U.S. Marshals and Deputies are the lawmen of the country’s frontiers. In the “Frontier Marshals” gallery, visitors will find four chronologically organized vignettes showing important occurrences in American history.
Marshals established law and order as the country’s border moved westward. In this gallery, an Interactive Map on a flat screen monitor will illustrate the continual shift of U.S. boundaries. "Gesture technology" screens will allow visitors to activate static artifacts, such as exploring a Marshal's desk to examine closely how he carried out his job.
Perhaps the best known role of the Marshals is that immortalized by popular culture as the law enforcers of the Old West.The deeds of some Deputy Marshals like Wyatt Earp, Bass Reeves, Bill Tilghman, Heck Thomas, and Chris Madsen live up to the legends of courage and toughness. A frontier-era school house will invite visitors to witness one of the authentic violent encounters known as the Going Snake Massacre, a tale told through conflicting perspectives.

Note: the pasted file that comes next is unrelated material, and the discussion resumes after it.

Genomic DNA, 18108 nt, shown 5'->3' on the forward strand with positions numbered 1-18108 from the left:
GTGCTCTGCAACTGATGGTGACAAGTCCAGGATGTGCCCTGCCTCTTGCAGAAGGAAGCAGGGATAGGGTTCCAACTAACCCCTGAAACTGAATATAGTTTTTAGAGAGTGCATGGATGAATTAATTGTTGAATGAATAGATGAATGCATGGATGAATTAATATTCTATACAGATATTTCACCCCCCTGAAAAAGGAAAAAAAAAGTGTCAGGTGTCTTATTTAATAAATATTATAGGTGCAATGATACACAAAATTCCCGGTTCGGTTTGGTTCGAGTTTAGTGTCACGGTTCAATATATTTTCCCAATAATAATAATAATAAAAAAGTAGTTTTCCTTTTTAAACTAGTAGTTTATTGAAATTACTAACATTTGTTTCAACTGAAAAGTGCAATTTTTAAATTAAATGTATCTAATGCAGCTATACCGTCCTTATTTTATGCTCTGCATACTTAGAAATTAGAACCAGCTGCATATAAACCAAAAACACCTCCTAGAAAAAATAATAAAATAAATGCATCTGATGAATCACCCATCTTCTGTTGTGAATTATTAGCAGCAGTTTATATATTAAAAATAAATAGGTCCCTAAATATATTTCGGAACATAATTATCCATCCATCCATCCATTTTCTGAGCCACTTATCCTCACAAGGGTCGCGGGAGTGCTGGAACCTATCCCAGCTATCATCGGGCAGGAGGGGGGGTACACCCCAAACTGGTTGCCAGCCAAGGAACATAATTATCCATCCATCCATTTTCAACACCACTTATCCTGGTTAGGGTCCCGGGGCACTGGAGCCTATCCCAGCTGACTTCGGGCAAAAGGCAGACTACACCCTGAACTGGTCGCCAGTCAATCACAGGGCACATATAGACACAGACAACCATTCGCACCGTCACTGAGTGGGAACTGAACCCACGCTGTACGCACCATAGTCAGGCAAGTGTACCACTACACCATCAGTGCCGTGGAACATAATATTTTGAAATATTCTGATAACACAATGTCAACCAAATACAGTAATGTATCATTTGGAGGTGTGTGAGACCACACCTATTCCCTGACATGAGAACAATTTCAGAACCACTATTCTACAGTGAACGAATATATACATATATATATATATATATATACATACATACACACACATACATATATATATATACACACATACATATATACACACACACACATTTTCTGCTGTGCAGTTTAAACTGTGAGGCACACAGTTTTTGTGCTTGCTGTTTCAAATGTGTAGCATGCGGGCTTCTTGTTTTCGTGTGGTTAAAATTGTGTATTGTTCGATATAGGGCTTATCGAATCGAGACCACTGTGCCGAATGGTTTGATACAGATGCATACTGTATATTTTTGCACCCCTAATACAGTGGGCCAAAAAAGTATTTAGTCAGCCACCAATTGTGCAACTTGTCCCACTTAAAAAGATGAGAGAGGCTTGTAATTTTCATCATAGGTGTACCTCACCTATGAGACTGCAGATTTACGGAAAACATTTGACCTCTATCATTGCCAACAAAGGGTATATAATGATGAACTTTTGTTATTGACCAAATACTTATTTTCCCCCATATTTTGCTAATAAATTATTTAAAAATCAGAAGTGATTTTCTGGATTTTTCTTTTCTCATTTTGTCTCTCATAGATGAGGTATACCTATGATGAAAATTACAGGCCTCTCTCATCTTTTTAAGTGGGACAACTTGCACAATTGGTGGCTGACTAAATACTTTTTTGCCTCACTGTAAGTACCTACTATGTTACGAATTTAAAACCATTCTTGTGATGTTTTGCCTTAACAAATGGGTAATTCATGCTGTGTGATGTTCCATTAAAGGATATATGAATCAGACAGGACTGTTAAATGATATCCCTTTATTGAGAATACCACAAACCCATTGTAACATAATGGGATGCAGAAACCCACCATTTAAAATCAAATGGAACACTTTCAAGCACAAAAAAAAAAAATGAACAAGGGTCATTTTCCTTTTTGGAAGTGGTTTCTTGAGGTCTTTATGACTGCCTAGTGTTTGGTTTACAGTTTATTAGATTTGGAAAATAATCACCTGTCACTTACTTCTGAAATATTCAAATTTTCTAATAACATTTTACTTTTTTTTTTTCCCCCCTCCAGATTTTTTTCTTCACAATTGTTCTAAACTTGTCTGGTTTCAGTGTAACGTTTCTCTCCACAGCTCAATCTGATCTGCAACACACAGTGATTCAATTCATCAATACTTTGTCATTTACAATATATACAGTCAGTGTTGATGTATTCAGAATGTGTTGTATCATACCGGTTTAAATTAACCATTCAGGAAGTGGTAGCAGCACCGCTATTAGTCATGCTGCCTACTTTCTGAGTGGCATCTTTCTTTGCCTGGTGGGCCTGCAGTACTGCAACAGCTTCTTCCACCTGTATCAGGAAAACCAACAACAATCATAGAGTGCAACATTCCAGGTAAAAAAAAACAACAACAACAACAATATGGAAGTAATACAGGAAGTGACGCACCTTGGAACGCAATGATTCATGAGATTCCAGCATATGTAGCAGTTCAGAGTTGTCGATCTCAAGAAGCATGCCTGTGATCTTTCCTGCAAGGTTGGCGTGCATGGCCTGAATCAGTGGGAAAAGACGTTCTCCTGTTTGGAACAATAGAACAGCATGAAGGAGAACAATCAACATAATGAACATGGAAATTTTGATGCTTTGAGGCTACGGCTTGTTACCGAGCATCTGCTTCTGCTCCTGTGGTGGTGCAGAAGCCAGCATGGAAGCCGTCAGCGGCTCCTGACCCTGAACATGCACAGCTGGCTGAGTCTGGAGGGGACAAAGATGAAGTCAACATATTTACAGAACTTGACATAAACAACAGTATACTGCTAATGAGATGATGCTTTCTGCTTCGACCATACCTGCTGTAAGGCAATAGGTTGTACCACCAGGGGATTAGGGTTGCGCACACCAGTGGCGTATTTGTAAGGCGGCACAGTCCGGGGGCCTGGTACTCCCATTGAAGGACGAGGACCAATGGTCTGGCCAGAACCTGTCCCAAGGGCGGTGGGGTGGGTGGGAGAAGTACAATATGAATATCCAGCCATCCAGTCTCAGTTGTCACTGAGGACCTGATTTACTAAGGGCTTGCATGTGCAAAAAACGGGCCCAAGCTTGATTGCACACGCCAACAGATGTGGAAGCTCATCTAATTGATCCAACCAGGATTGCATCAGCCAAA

Marshals performed territorial duties in Alaska well into the 20th century. The extremes of weather and distance of the "Great Frontier" added to challenges of administering justice. Museum attendees will learn of Bert Hansen, a Marshal who traveled by dog sled into the arctic wilderness tracking fugitives.
The U.S. Marshals Service continues to be flexible in order to adapt to criminal activity. Today, many new frontiers, such as technology and the internet, influence the law enforcement landscape. This section allows visitors to contemplate the U.S. in the 2050 and ways in which the U.S. Marshals Service will shape the future.